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COVID-19 is having a powerful impact on businesses, particularly those that require employees and their customers to be physically present. Keeping everyone safe and healthy while reducing the risk of spreading the coronavirus is critical at this time. Doing so takes money and effort to ensure that your small business can continue to run. Luckily, there are ways to safeguard your business operations and available resources to help keep your business afloat during this difficult time.

Know the Current Laws Regarding Coronavirus

Each state has its own mandates on how a business should operate during the COVID-19 pandemic. You may need to adapt your business model to work within current rules regarding running your business and other legal matters while still generating income.


According to FindLaw, the current updates that businesses should know regarding COVID-19 include the following:


  • There is no Occupational Safety and Health Administration (OSHA) standard for coronavirus, but the general duty clause can be tied into the COVID-19 epidemic. The clause says that an employee’s workplace must be “free from recognized hazards that are causing or are likely to cause death or serious physical harm.” 
  • The Equal Employment Opportunity Commission (EEOC) says that employee health comes first at this time and whatever must be done will not be deemed in noncompliance with the Americans With Disabilities Act (ADA). The “ADA and the Rehabilitation Act does not interfere with employers following advice from the CDC and other public health authorities on appropriate steps to take relating to the workplace.” 
  • The CDC recommends that businesses should encourage sick or high-risk workers to stay home by working remotely or taking sick leave. It also provides a wealth of advice for small businesses so they can maintain healthy business operations.

Provide Employees and Customers With Safety Procedures and Supplies

Following OSHA and EEOC’s guidance for businesses, all companies should minimize the risk to customers and employees of contracting and/or spreading the coronavirus. Some ways small businesses can minimize the risks include the following:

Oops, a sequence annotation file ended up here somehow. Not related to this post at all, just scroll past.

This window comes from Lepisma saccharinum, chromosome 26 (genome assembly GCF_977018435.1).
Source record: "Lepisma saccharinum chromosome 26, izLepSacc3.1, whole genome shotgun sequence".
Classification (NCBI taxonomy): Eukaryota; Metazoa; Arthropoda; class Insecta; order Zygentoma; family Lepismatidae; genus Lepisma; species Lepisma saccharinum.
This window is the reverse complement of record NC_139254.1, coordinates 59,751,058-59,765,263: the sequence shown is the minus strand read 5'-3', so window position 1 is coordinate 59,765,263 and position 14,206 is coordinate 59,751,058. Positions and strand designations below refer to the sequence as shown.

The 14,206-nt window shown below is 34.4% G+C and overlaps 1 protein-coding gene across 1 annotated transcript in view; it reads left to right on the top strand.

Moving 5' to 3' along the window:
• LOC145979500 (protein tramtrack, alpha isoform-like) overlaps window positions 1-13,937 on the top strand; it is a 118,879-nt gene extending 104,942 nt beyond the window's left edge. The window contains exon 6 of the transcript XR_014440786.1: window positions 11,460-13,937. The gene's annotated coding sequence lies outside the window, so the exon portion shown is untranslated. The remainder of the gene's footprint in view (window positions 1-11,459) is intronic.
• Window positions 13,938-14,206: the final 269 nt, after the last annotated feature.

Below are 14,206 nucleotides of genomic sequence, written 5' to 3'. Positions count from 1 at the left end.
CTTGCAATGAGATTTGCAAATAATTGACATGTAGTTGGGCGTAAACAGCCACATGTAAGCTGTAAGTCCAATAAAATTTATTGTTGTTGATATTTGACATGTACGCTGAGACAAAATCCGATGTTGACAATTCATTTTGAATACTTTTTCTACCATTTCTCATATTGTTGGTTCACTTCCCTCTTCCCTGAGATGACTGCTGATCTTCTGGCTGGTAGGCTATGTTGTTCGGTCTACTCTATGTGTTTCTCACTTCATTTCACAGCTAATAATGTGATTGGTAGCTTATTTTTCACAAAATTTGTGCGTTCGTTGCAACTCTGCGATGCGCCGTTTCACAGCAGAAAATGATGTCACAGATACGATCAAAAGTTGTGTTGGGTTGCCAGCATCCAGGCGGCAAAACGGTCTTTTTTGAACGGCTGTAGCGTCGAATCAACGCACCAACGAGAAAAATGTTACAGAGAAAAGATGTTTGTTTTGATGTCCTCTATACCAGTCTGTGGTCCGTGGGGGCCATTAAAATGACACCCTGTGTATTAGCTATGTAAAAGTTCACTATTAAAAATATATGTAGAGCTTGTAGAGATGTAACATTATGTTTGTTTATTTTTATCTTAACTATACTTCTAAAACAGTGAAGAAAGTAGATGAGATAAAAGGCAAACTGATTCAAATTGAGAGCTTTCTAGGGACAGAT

• Regularly cleaning and sanitizing all surfaces and public areas
  • Providing employees with masks and gloves and ensuring they wear them at all times
  • Promoting proper handwashing etiquette
  • Adding more breaks throughout the day so work areas can be sanitized and so employees can wash their hands
  • Encouraging sick employees to stay home
  • Requiring all staff to keep a distance of at least six feet from each other and from customers
  • Delegating a particular manager or department representative to ensure that all team members are following the safety guidelines
  • Adding signage at business entrances informing customers to keep a safe distance
  • Limiting the number of customers that can enter a business at the same time
  • Updating the company website and social media accounts with more information on how customers can keep safe when visiting the business.
  • Sending out a company announcement via email or Messenger to customers with suggestions to visiting customers on safe distancing, limiting the number of people that can enter at the same time, and requiring appointments to visit (if applicable).
  • Providing hand wash, disposable masks, and gloves (if applicable) for visiting customers

Differentiate Essential From Non-Essential Workers Within Your Small Business to Encourage Remote Work

The best way to safeguard your staff is by asking them to stay home. If your employees can work remotely, their risk of getting sick from COVID-19 is drastically reduced. Not all businesses can run effectively with a large portion of the staff working from home, but you can perhaps identify a set of tasks that don’t need to be handled onsite. That could reduce the amount of time your employees are at the job location.